Biased, Frivolous And Liberal: Poll Shows Most Americans Still Distrust The Media


A new poll from Pew Research measuring public perceptions relating to the media shows that the public overwhelmingly finds the news media to be biased, dishonest, and focused on trivial issues. A plurality also view the news media as exhibiting a liberal bias. The public did, however, give the media high marks for being “highly professional” and holding political leaders accountable.

While most Americans believe that the media does a poor job of getting “the facts straight” or being independent and fair to all sides of an issue, the number of Americans who feel the press is a good watchdog institution has jumped from 58 percent in 2011 ago to 68 percent today. This result may reflect the recent investigative reporting surrounding the National Security Agency’s communications monitoring programs and the Department of Justice’s investigation of journalists — revelations which were protested by public officials.

Most of the findings in Pew’s latest poll, however, are not complimentary to the news media. 67 percent of respondents think the press often gets the facts wrong. 75 percent say the news media is too often influenced by people in positions of authority. 76 percent said that news organizations too often take sides when reporting on contentious issues.

A plurality, 46 percent, thought that most media organizations could best be described as “liberal” while 26 percent said that the media was largely “conservative.” While a majority of Republicans and a plurality of independents view the media as being “liberal,” self-identified Democrats are split down the middle. 36 percent of Democrats describe the media as being “liberal” while 37 percent consider the press “conservative.”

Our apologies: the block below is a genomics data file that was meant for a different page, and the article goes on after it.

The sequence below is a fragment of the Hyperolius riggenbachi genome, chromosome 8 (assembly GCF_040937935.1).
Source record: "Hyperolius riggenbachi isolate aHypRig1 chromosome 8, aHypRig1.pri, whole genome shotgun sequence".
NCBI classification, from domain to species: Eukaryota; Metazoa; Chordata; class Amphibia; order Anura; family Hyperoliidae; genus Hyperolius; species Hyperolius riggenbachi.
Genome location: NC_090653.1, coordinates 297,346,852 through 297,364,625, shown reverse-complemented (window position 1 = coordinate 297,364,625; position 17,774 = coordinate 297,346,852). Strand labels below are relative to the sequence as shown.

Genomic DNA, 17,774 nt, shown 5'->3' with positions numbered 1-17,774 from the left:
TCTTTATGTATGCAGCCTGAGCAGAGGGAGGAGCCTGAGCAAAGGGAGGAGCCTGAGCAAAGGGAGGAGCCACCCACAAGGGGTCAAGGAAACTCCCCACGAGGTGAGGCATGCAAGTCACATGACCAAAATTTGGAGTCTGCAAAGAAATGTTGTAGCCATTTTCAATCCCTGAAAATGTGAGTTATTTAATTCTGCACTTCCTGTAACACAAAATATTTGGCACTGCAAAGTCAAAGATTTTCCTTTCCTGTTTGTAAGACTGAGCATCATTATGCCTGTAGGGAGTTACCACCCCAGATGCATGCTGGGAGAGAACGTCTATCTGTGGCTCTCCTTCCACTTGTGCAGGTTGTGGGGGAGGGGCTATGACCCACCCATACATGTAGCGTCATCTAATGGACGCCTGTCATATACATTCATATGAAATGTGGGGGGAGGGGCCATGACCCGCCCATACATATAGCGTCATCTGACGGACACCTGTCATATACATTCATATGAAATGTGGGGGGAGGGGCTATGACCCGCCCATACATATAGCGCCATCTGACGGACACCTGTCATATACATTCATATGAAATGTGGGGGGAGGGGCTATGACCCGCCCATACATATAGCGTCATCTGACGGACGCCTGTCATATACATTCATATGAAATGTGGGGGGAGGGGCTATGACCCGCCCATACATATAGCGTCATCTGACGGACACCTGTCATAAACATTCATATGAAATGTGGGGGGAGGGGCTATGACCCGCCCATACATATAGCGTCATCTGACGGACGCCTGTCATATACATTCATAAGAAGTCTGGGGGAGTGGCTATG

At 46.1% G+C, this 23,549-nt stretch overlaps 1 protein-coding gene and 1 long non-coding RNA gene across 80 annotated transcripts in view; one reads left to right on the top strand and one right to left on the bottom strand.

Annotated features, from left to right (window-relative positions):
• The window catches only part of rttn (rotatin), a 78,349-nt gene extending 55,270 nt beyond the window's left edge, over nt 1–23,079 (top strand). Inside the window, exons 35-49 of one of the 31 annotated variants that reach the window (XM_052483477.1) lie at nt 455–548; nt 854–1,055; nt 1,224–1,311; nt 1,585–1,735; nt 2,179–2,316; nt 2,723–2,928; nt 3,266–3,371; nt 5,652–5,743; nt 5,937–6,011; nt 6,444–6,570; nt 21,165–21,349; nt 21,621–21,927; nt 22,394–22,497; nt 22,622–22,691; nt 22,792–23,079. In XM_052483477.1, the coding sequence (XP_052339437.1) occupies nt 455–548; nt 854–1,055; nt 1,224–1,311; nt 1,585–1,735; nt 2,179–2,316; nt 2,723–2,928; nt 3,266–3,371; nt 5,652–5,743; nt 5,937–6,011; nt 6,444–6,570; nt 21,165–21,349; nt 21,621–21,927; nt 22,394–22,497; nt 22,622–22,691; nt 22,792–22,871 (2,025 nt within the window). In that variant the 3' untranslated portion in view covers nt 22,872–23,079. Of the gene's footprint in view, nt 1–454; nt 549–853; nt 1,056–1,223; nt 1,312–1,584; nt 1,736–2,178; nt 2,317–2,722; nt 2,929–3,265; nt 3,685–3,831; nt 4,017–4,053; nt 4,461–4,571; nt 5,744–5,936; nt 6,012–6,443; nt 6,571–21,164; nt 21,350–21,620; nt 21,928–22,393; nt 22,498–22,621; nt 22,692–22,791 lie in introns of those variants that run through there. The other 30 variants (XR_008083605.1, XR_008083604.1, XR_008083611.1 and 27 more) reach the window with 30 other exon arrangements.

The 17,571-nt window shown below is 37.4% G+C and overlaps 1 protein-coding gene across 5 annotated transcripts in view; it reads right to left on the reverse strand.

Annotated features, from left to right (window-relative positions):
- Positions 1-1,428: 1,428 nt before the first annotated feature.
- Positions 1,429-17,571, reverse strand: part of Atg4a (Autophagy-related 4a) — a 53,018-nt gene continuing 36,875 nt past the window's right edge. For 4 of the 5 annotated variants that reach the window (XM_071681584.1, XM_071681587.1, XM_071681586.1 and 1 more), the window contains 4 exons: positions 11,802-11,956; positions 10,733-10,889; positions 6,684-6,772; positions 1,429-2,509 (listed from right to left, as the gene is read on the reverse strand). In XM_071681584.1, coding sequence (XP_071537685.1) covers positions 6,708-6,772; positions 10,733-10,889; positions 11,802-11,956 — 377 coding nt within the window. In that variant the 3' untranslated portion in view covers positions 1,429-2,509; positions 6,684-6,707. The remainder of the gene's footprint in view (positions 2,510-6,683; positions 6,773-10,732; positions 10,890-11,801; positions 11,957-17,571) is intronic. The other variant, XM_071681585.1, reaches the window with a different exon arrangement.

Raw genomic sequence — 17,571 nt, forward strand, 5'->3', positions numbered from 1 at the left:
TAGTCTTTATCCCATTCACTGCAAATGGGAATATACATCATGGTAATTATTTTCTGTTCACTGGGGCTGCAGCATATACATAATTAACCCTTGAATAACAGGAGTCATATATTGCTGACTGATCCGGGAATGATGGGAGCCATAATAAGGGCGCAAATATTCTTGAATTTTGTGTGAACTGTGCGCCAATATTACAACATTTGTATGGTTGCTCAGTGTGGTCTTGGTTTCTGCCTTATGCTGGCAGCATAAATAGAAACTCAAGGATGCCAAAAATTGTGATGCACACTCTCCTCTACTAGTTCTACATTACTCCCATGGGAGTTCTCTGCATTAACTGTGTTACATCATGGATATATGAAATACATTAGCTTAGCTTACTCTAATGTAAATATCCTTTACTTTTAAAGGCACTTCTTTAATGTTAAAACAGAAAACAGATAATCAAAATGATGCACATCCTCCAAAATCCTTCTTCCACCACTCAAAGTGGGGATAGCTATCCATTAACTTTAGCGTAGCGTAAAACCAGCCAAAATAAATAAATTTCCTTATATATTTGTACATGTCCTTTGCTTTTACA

Pew also found that the public’s media consumption habits are changing rapidly. In 2011, 43 percent of adults consumed their news and information from the internet. Today, 50 percent of adults use the internet as their primary source for news and information. In 2001, 13 percent said the same.

Only 28 percent said that newspapers were where they got most of their information. In 2001, 45 percent cited newspapers as their main source for information.

The biennial Pew survey about public attitudes toward media was conducted from July 17 – 21 of 1,480 adults and has a margin of error of

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An experienced broadcaster and columnist, Noah Rothman has been providing political opinion and analysis to a variety of media outlets since 2010. His work has appeared in a number of political opinion journals, and he has shared his insights with television and radio personalities across the country.